Debra J. Saunders
Every once in a while, Democrats and Republicans can work together. Witness Thursday's 90-8 vote to bring a "bipartisan reform" farm bill before the Senate. In the expectation that the bill will garner the necessary 60 votes, the House Agriculture Committee has changed its schedule to allow a floor debate on the measure in July. The White House applauded. This is Washington's version of the dawning of the Age of Aquarius.

There's just one little problem. Somehow, whenever the two parties work together, they end up spending a lot of other people's money. The Agriculture Reform, Food and Jobs Act of 2012, co-authored by Sens. Debbie Stabenow, D-Mich., and Pat Roberts, R-Kan., would be a 10-year, $969 billion package.

Stabenow boasts that her bill would produce $23.6 billion in savings from what Washington would spend under current law. "We examined every agriculture program to see what was working and what wasn't," said she. That's all she could squeeze out of a $969 billion package? President Barack Obama proposed shaving $32 billion from that pot. The GOP House budget calls for a reduction of almost $180 billion over 10 years.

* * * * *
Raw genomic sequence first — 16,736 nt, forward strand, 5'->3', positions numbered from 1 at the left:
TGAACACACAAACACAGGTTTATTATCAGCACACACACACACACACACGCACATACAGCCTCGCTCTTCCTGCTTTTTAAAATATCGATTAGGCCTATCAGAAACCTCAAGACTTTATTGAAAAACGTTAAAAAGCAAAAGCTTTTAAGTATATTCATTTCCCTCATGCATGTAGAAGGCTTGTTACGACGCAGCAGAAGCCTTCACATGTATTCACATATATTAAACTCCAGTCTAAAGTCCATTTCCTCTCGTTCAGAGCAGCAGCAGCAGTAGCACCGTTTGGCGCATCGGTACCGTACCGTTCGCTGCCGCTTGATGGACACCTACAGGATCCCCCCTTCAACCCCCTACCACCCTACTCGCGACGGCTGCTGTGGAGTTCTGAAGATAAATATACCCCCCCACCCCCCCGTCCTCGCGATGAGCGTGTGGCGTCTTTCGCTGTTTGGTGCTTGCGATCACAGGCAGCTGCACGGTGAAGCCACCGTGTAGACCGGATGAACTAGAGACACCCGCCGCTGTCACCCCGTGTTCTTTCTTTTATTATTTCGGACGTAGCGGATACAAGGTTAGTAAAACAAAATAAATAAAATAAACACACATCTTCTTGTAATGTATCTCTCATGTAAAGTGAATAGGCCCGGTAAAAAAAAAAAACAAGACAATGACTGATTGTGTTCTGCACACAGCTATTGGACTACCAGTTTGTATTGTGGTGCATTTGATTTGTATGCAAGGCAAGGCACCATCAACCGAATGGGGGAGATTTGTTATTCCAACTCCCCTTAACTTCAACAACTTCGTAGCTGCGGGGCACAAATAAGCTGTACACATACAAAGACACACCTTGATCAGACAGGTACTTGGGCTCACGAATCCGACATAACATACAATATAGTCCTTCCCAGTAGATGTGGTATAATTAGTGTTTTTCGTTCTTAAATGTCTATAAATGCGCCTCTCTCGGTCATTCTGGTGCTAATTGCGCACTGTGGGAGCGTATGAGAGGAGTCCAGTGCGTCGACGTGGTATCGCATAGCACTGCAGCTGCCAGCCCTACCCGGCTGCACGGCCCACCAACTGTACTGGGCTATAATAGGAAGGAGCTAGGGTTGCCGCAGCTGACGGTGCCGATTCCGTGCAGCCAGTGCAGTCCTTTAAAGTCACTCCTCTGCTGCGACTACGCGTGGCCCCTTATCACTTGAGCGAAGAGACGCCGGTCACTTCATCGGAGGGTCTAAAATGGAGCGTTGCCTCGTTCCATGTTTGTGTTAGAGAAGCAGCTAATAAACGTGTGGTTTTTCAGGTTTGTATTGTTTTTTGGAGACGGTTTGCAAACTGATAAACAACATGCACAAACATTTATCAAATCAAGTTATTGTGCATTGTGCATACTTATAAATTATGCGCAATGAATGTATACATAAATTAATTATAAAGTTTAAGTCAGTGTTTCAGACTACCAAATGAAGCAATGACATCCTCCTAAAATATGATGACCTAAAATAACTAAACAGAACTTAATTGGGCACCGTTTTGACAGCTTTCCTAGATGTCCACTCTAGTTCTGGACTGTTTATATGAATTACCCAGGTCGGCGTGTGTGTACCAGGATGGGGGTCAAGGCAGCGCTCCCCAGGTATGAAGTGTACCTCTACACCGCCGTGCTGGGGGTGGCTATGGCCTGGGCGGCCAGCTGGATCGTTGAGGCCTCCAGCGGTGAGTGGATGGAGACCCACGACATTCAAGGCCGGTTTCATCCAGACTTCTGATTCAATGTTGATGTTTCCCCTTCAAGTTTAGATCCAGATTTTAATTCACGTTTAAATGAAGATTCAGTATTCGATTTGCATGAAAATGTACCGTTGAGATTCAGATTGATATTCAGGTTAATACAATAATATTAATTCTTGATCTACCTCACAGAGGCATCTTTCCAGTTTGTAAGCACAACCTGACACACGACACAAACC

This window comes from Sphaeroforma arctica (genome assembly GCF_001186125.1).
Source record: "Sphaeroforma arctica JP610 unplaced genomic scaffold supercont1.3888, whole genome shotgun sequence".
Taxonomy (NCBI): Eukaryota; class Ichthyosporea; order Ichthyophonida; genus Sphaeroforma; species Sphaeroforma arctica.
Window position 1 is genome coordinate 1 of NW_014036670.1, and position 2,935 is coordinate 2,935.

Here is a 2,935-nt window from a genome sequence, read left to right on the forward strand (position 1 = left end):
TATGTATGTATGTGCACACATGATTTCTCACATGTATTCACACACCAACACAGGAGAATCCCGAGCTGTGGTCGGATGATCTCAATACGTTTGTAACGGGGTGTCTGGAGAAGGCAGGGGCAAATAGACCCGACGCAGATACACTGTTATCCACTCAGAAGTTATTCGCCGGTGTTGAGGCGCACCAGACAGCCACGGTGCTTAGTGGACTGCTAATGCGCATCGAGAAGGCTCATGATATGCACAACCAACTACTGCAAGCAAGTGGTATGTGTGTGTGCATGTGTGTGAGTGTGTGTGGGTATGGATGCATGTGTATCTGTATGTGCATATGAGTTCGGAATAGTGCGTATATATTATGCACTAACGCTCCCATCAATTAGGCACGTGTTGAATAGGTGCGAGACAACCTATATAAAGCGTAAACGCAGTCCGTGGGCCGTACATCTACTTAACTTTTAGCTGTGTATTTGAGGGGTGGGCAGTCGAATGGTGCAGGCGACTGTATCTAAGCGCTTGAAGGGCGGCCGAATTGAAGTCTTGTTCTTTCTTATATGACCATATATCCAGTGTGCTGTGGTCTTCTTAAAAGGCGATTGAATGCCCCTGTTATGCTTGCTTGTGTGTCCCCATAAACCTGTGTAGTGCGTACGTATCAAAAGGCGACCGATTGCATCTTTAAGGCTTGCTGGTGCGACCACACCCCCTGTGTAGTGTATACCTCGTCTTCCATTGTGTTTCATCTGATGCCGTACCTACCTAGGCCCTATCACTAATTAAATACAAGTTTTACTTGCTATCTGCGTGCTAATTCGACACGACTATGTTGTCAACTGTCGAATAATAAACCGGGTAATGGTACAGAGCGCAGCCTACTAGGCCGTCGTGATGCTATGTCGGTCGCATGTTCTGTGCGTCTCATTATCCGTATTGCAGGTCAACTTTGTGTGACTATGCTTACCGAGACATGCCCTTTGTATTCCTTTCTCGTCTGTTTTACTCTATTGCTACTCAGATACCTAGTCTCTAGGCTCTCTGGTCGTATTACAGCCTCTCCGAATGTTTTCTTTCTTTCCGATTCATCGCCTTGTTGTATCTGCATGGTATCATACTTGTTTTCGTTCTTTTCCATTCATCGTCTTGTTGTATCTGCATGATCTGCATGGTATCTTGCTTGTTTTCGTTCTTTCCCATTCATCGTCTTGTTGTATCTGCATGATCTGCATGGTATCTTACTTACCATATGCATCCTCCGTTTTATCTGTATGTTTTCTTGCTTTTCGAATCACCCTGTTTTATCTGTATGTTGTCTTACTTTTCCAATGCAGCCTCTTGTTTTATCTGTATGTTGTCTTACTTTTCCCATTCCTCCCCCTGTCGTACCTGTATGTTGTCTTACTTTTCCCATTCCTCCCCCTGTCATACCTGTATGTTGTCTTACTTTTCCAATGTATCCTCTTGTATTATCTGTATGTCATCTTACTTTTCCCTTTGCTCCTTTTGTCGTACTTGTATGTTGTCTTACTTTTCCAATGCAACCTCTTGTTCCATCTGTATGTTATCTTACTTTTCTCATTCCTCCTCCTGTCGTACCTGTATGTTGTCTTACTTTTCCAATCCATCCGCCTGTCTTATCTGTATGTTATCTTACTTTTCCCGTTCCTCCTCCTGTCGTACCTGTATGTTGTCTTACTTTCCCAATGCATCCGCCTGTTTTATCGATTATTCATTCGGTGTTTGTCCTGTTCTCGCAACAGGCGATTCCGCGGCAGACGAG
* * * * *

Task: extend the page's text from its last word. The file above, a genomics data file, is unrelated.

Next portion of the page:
Stabenow does have one accomplishment over which she is free to crow, and she has: "The era of direct payments is over. We're not going to be paying farmers for crops they don't grow." The end of the direct payments program should save taxpayers about $5 billion annually.

Alas, noted Citizens Against Government Waste spokeswoman Leslie Paige, "it's like a Whac-A-Mole game with these programs." Goodbye, direct payments. Hello, new crop-insurance subsidy.

As The New York Times reported, the government already spends $7 billion to pay two-thirds of farmers' crop insurance. The new farm bill would create an additional $3 billion annual subsidy to further pad the cost of risk insurance.

"They're using 75 percent of the savings that they get from cutting traditional farm subsidies to create yet another kind of farm subsidy that guarantees income for farmers," Craig Cox, senior vice president for agriculture and natural resources at the Environmental Working Group, complained. His group supports subsidies for farmers' "deep" losses. Cox favors what "most people would consider a safety net." But he said that "what's being proposed is more like what most people would consider a security blanket."

Advocates on the right and left have joined to fight the bill. Liberal groups want to redirect the money that subsidizes big agriculture toward nutrition programs and environmental protection.

Fiscal hawks don't like the big spending. "We don't want to reprogram any of it," said Paige. "We want it all to go to the debt and deficit reduction."


Debra J. Saunders


 
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